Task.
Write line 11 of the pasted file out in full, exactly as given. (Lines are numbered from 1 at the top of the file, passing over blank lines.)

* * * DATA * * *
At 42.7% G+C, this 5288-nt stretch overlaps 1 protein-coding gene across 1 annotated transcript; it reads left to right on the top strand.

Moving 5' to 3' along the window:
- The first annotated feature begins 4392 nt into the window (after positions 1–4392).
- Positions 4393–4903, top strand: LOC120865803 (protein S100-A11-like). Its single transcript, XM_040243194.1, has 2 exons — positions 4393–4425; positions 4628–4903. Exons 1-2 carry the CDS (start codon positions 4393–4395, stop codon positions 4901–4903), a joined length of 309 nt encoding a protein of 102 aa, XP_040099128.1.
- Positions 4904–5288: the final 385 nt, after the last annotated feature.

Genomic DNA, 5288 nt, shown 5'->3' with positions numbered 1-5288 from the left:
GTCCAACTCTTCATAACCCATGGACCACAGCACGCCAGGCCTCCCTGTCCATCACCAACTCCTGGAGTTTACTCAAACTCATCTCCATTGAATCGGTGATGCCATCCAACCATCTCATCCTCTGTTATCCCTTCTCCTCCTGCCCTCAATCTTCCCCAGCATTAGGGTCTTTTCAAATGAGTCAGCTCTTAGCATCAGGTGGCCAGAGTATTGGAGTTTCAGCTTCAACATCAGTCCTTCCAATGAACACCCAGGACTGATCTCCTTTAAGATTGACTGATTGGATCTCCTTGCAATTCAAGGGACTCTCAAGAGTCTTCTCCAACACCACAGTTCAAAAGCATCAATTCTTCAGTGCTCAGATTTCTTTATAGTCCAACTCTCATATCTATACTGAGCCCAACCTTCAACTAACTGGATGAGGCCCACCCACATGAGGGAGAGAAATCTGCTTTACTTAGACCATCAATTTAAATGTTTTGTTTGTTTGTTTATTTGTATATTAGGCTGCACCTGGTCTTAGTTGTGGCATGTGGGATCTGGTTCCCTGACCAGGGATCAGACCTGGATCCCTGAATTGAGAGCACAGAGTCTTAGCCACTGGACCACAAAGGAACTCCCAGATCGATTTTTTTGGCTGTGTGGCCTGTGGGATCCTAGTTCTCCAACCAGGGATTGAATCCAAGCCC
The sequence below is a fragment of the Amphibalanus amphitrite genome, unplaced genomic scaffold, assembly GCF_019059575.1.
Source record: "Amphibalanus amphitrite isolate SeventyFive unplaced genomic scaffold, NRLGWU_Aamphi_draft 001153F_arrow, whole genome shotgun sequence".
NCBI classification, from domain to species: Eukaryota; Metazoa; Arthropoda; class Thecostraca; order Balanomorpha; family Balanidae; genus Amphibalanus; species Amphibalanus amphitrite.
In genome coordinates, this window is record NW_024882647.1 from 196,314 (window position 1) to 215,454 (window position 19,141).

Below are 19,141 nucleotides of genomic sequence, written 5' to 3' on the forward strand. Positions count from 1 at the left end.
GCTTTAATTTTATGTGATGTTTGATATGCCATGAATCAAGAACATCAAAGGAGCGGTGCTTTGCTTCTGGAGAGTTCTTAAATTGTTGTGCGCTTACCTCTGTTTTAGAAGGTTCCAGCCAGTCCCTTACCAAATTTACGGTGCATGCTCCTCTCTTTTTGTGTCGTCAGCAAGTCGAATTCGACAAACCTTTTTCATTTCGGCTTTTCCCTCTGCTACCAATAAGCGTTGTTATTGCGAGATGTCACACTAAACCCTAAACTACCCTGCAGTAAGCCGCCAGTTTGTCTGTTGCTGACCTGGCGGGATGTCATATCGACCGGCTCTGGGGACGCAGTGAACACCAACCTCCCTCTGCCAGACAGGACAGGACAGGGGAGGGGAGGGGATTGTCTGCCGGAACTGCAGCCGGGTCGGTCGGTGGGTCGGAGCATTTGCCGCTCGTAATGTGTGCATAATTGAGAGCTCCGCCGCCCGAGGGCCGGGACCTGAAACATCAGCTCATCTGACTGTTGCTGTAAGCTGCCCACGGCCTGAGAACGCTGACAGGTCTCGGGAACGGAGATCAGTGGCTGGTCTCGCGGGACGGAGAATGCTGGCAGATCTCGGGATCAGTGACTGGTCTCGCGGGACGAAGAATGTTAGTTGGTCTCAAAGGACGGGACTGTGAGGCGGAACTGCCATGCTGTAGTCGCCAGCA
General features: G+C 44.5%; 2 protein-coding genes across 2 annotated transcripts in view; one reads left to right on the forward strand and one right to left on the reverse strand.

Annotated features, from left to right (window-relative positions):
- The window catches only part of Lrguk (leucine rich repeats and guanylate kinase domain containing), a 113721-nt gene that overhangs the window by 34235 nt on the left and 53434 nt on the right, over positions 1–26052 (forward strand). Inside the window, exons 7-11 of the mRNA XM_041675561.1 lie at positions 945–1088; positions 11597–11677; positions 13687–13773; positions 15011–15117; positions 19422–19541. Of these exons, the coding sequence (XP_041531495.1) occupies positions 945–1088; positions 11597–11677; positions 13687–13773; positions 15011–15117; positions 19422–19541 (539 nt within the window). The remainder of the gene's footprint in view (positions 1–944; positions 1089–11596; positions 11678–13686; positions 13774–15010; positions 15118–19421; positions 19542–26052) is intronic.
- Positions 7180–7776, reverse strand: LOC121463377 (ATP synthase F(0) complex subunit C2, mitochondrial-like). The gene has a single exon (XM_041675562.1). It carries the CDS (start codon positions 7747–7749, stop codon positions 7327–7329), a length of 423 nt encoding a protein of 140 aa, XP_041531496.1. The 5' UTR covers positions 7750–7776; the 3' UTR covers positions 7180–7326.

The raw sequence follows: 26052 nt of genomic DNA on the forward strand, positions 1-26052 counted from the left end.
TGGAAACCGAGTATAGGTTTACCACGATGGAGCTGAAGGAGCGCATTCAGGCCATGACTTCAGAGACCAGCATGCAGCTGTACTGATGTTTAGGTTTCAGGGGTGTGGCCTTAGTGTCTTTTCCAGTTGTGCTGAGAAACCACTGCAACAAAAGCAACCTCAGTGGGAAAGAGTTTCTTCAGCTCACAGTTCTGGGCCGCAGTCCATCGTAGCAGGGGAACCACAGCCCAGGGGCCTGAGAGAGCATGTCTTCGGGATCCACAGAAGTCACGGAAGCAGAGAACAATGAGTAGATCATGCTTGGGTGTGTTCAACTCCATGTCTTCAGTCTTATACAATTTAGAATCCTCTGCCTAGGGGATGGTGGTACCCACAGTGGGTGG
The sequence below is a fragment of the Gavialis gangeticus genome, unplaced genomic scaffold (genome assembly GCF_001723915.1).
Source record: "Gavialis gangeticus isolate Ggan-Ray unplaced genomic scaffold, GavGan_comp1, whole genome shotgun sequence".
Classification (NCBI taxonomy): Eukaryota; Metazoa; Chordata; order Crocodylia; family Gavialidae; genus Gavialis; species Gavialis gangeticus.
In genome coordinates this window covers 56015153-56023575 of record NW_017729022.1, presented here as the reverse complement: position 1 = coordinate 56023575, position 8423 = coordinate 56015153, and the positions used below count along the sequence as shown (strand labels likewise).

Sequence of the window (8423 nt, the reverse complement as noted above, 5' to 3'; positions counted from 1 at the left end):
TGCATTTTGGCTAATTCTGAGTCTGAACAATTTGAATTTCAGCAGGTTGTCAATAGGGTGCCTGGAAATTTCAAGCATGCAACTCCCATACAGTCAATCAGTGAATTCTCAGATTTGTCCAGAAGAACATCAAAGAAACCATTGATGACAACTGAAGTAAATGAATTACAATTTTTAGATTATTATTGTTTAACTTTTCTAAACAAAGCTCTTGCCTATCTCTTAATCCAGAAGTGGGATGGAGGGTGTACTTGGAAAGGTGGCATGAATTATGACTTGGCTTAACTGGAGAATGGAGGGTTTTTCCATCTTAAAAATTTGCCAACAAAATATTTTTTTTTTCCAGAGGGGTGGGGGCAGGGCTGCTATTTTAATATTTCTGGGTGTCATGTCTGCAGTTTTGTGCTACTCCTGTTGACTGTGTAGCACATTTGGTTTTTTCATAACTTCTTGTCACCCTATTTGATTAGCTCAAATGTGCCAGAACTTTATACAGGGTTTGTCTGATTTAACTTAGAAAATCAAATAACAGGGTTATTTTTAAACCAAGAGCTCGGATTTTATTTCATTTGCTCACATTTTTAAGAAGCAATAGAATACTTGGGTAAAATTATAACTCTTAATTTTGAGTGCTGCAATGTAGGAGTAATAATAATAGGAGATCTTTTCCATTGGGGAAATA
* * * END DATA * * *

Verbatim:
In genome coordinates, this window is record NW_024882647.1 from 196,314 (window position 1) to 215,454 (window position 19,141).